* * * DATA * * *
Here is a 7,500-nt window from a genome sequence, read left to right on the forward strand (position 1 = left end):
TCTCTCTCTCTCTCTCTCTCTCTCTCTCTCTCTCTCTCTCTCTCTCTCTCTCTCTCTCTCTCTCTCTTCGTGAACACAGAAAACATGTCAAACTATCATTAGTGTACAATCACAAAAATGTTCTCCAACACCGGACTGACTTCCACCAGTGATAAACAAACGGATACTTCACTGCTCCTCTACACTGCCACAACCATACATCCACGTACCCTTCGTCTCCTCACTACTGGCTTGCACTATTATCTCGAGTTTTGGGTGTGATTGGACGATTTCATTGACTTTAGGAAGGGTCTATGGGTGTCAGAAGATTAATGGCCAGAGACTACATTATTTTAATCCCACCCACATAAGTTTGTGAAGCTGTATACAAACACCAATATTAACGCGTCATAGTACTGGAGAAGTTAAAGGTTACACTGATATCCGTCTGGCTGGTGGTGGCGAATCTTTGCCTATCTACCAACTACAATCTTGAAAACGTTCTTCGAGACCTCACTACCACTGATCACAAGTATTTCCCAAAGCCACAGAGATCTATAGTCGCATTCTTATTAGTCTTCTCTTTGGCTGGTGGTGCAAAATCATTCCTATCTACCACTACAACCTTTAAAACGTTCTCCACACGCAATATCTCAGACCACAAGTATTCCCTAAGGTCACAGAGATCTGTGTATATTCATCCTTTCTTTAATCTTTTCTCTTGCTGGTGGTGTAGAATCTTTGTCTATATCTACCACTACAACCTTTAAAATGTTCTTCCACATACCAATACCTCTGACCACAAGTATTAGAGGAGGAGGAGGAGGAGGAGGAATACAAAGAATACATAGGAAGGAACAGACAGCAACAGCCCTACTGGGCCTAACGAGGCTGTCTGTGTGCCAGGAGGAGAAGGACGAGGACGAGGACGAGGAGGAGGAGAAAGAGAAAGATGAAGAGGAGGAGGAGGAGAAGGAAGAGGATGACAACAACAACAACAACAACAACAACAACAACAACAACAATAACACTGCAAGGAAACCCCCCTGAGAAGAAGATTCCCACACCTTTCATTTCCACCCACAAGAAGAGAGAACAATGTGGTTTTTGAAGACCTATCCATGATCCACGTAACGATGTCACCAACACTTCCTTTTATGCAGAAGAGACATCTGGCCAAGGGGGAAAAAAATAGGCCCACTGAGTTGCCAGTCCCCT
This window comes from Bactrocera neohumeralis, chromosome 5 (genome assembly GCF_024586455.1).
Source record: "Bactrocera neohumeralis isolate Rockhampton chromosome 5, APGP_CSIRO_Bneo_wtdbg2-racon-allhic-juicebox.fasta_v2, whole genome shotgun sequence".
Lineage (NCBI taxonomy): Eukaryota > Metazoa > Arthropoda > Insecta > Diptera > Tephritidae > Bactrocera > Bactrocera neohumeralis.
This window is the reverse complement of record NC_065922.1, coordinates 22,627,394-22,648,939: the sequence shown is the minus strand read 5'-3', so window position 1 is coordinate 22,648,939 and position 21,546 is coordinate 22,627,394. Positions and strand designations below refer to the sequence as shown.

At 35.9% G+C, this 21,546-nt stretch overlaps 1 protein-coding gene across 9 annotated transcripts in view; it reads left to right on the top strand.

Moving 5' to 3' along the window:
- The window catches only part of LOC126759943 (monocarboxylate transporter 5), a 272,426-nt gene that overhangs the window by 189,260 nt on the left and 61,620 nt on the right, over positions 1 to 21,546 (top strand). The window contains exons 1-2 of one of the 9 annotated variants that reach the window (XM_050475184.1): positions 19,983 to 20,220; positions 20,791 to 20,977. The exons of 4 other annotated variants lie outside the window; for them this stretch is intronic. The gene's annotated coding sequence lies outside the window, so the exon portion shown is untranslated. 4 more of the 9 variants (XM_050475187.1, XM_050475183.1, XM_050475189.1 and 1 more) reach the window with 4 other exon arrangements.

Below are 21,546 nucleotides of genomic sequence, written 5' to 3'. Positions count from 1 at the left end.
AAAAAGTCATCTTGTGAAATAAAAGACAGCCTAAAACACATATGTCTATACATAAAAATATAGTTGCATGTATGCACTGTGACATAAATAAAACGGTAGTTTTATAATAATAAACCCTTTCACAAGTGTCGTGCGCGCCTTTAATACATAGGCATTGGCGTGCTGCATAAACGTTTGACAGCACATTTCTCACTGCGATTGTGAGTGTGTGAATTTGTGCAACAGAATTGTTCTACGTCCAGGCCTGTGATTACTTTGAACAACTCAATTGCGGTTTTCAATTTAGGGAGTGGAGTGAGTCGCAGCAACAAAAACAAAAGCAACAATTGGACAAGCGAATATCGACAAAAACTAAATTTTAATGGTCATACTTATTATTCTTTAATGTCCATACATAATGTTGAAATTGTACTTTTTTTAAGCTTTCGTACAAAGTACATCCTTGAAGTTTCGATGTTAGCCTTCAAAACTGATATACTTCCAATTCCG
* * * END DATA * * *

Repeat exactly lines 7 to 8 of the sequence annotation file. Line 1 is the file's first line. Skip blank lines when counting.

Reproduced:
At 35.9% G+C, this 21,546-nt stretch overlaps 1 protein-coding gene across 9 annotated transcripts in view; it reads left to right on the top strand.

Moving 5' to 3' along the window: